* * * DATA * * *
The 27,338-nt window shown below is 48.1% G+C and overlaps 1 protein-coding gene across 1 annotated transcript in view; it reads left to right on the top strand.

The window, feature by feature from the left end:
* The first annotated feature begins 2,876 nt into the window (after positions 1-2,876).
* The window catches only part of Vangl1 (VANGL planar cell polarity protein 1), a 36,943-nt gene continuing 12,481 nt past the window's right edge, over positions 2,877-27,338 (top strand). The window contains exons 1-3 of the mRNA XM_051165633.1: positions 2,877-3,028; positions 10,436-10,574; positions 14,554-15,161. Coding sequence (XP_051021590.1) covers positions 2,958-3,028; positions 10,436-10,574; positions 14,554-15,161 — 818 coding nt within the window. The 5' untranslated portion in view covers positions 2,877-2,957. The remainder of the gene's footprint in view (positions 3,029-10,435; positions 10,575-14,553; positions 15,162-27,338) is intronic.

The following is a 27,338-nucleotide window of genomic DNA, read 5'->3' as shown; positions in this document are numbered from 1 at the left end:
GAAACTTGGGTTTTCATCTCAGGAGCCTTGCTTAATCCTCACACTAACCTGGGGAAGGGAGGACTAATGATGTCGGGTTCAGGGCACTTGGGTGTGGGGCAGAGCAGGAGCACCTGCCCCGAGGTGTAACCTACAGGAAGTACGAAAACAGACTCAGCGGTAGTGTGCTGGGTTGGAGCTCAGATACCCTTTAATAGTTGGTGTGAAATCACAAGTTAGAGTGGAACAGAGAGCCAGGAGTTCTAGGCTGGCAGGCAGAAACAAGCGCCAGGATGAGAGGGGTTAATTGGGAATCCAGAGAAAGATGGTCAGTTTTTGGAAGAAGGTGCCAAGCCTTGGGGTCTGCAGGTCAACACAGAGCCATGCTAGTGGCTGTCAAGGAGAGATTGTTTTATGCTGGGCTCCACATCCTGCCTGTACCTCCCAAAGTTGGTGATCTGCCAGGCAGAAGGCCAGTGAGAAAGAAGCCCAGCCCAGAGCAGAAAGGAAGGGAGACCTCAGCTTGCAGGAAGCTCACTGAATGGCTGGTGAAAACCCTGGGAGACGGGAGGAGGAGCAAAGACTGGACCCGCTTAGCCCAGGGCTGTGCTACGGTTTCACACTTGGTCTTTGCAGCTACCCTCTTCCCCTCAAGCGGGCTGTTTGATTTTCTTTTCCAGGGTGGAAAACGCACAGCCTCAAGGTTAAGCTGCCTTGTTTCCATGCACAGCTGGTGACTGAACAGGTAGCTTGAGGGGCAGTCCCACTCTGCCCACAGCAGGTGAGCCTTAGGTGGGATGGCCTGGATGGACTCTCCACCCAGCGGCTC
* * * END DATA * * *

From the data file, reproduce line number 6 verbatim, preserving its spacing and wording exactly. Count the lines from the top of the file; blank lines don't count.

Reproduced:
GAAACTTGGGTTTTCATCTCAGGAGCCTTGCTTAATCCTCACACTAACCTGGGGAAGGGAGGACTAATGATGTCGGGTTCAGGGCACTTGGGTGTGGGGCAGAGCAGGAGCACCTGCCCCGAGGTGTAACCTACAGGAAGTACGAAAACAGACTCAGCGGTAGTGTGCTGGGTTGGAGCTCAGATACCCTTTAATAGTTGGTGTGAAATCACAAGTTAGAGTGGAACAGAGAGCCAGGAGTTCTAGGCTGGCAGGCAGAAACAAGCGCCAGGATGAGAGGGGTTAATTGGGAATCCAGAGAAAGATGGTCAGTTTTTGGAAGAAGGTGCCAAGCCTTGGGGTCTGCAGGTCAACACAGAGCCATGCTAGTGGCTGTCAAGGAGAGATTGTTTTATGCTGGGCTCCACATCCTGCCTGTACCTCCCAAAGTTGGTGATCTGCCAGGCAGAAGGCCAGTGAGAAAGAAGCCCAGCCCAGAGCAGAAAGGAAGGGAGACCTCAGCTTGCAGGAAGCTCACTGAATGGCTGGTGAAAACCCTGGGAGACGGGAGGAGGAGCAAAGACTGGACCCGCTTAGCCCAGGGCTGTGCTACGGTTTCACACTTGGTCTTTGCAGCTACCCTCTTCCCCTCAAGCGGGCTGTTTGATTTTCTTTTCCAGGGTGGAAAACGCACAGCCTCAAGGTTAAGCTGCCTTGTTTCCATGCACAGCTGGTGACTGAACAGGTAGCTTGAGGGGCAGTCCCACTCTGCCCACAGCAGGTGAGCCTTAGGTGGGATGGCCTGGATGGACTCTCCACCCAGCGGCTC